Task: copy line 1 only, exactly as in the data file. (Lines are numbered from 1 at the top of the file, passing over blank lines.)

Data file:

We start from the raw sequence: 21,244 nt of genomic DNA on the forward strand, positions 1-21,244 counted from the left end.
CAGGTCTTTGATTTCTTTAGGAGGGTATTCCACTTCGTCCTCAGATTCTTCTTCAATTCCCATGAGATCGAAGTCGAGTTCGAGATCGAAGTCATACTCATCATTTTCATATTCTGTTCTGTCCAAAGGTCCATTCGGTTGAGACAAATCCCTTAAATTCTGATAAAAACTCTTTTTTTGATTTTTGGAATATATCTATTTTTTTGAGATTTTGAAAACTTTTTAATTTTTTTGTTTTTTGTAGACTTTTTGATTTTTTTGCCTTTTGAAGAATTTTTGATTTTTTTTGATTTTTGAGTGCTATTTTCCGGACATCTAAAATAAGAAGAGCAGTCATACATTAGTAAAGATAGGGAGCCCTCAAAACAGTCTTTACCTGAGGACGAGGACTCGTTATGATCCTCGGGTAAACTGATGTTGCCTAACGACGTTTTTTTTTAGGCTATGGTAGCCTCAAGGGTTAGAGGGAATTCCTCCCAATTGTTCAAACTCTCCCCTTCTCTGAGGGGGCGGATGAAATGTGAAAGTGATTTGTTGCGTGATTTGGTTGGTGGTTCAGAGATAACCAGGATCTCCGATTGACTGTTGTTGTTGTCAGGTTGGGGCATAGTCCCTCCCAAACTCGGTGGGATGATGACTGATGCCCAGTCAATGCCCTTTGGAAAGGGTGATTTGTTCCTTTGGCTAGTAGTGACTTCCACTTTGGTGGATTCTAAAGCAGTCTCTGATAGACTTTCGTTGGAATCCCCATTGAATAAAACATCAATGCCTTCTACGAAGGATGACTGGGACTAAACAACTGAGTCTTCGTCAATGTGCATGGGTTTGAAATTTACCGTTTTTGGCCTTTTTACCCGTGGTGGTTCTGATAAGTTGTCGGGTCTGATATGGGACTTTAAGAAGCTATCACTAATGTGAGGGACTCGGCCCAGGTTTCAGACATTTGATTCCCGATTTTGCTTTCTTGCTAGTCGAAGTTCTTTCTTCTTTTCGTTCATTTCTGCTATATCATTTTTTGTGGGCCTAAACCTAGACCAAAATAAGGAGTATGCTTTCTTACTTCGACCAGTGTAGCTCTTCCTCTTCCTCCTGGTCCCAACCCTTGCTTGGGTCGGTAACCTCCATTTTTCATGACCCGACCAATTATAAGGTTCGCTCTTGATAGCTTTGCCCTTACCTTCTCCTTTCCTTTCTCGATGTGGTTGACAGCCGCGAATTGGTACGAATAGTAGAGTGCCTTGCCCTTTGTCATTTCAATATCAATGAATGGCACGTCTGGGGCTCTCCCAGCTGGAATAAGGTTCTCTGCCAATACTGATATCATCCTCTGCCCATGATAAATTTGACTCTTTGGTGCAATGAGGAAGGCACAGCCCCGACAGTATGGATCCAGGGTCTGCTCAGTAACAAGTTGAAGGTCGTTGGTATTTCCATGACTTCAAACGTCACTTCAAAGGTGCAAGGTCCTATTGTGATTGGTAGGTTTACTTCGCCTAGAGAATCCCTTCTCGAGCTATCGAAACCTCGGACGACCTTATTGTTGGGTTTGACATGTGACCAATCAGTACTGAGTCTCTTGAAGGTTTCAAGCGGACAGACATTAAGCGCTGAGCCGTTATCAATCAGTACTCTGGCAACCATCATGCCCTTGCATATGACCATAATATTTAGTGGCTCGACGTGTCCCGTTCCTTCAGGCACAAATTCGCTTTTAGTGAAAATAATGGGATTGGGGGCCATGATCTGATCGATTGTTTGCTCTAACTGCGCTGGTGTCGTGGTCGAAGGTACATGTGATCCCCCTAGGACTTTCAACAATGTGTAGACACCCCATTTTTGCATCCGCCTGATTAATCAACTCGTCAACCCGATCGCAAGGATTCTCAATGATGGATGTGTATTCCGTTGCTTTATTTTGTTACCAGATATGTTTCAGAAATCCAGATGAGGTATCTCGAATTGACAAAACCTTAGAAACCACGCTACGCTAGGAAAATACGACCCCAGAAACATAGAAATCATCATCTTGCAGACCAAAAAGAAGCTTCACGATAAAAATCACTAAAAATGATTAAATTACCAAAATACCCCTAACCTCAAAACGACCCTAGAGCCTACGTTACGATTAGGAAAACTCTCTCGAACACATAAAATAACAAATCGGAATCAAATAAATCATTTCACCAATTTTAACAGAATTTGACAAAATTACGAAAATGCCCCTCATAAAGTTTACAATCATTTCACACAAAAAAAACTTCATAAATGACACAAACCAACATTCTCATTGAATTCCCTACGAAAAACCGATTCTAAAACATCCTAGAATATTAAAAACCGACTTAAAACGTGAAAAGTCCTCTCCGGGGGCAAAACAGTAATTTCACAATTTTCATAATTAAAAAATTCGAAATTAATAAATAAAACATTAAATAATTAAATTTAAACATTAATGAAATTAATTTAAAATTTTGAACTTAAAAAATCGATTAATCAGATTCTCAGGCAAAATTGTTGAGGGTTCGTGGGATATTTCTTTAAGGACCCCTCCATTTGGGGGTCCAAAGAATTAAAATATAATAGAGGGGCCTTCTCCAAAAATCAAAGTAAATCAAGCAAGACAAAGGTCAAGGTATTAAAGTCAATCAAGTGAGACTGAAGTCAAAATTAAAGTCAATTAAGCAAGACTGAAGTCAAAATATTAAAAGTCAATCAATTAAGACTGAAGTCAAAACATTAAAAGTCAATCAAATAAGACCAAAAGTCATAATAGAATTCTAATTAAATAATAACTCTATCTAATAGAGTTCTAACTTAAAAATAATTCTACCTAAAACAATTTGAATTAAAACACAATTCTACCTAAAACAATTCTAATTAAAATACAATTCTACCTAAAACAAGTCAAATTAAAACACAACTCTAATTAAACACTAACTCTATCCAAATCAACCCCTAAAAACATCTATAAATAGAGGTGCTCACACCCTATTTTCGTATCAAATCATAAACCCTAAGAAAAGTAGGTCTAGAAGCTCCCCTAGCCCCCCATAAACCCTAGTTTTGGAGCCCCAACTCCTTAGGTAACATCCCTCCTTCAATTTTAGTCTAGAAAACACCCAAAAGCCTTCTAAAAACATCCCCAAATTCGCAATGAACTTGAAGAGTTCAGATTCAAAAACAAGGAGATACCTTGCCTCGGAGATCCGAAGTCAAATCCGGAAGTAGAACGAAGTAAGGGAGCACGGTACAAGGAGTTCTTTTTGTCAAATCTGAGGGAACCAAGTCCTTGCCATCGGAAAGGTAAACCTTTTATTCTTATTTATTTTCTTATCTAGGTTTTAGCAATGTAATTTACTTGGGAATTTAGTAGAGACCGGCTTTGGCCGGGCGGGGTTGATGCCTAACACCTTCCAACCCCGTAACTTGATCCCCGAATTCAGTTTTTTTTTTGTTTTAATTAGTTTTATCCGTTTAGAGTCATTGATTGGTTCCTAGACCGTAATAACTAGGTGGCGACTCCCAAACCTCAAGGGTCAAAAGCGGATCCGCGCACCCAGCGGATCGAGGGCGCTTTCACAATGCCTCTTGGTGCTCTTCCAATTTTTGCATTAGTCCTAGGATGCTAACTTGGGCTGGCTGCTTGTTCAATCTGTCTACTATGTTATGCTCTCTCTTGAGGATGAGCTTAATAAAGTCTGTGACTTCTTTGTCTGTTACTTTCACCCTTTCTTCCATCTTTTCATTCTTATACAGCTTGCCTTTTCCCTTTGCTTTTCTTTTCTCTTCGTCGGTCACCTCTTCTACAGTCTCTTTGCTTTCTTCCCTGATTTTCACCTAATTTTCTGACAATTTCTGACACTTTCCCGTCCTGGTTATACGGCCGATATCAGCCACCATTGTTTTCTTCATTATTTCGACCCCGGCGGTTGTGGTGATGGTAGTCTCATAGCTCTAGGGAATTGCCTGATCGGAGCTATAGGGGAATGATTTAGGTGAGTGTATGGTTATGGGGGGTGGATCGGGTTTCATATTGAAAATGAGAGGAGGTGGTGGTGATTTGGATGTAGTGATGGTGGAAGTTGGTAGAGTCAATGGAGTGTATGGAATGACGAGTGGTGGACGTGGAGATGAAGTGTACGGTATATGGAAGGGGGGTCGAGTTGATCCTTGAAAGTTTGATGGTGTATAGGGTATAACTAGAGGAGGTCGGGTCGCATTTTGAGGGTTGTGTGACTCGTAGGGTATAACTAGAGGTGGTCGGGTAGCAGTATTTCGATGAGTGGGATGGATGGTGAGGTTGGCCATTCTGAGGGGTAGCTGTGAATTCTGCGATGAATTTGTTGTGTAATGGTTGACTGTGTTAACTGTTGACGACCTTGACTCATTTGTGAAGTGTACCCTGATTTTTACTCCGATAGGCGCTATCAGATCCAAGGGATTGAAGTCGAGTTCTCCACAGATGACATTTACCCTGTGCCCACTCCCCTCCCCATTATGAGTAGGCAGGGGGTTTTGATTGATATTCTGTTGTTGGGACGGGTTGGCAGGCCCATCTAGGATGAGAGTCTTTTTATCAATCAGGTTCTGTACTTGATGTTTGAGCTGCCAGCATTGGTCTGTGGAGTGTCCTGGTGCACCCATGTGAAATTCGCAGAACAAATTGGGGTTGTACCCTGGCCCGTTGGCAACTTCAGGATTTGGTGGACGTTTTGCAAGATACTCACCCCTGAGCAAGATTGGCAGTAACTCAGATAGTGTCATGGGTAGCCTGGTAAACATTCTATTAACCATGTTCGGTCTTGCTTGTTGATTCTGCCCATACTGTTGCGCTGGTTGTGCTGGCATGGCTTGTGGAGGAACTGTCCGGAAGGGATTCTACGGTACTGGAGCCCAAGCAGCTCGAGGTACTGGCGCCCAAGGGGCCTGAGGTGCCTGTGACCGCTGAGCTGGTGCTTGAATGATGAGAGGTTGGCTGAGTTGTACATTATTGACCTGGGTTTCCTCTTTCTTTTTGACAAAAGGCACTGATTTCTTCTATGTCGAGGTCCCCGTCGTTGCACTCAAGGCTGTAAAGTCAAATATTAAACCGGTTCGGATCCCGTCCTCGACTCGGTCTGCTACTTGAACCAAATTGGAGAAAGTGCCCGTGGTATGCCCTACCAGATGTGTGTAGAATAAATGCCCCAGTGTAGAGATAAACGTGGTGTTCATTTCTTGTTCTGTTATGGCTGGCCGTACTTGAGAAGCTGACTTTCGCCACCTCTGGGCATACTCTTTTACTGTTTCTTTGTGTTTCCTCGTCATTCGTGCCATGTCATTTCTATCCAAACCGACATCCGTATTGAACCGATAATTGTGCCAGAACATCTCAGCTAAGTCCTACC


We start from the raw sequence: 21,244 nt of genomic DNA on the forward strand, positions 1-21,244 counted from the left end.